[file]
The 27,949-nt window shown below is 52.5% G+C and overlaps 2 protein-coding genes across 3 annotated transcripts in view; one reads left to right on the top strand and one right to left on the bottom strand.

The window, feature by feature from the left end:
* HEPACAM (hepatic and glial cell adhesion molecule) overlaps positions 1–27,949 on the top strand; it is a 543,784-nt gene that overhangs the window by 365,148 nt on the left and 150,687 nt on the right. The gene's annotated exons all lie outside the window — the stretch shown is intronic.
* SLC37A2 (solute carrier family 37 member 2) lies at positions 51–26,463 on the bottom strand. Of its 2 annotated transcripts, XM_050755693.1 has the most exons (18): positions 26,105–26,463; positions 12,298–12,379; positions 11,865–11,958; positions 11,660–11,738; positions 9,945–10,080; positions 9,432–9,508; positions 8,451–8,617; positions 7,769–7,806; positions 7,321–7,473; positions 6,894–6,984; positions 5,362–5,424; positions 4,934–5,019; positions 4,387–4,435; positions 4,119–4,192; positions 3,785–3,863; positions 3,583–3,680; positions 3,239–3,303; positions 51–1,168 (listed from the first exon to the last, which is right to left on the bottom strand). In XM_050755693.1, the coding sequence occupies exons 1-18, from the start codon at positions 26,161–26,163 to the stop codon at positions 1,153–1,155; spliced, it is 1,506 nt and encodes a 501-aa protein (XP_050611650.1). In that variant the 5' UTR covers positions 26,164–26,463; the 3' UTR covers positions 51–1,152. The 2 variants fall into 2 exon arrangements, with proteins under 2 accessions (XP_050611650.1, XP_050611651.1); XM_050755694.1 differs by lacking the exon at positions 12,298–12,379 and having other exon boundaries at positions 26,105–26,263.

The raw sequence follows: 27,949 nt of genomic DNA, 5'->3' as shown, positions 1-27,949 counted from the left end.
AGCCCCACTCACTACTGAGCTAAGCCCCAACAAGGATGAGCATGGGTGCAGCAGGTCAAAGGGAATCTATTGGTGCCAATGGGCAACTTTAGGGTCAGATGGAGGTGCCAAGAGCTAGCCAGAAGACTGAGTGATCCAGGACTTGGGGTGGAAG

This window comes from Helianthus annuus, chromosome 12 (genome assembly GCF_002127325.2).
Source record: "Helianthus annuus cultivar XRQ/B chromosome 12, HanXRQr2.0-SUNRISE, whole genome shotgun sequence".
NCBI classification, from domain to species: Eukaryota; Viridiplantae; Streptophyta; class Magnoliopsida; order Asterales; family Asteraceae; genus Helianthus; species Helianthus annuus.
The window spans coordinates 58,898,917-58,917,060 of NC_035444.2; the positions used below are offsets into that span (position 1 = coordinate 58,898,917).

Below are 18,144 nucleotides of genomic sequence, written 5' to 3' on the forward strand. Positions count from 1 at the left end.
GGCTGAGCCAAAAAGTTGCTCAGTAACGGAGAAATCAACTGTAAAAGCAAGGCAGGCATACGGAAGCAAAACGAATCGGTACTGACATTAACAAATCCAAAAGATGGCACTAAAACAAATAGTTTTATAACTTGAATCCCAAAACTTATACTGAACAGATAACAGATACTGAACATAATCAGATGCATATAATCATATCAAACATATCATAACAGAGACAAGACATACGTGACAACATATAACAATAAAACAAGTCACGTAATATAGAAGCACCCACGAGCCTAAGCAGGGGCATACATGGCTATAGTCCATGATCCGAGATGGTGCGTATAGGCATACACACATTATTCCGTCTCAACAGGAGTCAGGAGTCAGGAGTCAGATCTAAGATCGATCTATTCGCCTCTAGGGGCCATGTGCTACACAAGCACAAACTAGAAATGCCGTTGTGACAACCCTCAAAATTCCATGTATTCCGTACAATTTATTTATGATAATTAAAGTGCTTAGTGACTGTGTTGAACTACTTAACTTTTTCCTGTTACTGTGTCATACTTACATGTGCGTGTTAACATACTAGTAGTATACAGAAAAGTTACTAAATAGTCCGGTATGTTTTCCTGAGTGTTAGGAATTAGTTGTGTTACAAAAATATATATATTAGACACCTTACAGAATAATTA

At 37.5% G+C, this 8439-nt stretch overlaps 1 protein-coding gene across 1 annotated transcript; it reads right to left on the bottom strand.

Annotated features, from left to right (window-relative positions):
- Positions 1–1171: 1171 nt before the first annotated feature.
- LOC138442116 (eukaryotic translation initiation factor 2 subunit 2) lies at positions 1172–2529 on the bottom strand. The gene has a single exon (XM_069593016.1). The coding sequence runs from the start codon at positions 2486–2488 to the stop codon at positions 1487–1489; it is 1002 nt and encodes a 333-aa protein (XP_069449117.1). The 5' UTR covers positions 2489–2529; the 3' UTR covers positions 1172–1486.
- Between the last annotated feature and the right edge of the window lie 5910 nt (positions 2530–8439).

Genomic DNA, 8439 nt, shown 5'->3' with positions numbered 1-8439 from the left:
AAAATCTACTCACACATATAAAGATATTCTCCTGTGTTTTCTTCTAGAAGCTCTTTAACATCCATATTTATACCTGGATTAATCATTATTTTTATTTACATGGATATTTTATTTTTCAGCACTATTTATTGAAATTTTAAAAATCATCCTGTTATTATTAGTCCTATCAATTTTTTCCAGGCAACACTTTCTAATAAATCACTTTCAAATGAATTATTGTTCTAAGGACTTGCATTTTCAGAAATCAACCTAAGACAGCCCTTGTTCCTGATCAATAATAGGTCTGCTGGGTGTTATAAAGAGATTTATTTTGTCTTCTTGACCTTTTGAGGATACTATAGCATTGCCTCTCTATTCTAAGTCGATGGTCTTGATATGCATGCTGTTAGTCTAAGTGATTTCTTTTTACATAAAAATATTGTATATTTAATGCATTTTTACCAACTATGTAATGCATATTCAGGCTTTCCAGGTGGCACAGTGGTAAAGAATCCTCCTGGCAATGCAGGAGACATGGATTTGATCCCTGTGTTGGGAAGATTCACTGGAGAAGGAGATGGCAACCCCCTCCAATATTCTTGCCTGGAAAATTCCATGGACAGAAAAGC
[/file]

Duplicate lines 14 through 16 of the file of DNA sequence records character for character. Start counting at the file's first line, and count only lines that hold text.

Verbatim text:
Annotated features, from left to right (window-relative positions):
- Positions 1–1171: 1171 nt before the first annotated feature.
- LOC138442116 (eukaryotic translation initiation factor 2 subunit 2) lies at positions 1172–2529 on the bottom strand. The gene has a single exon (XM_069593016.1). The coding sequence runs from the start codon at positions 2486–2488 to the stop codon at positions 1487–1489; it is 1002 nt and encodes a 333-aa protein (XP_069449117.1). The 5' UTR covers positions 2489–2529; the 3' UTR covers positions 1172–1486.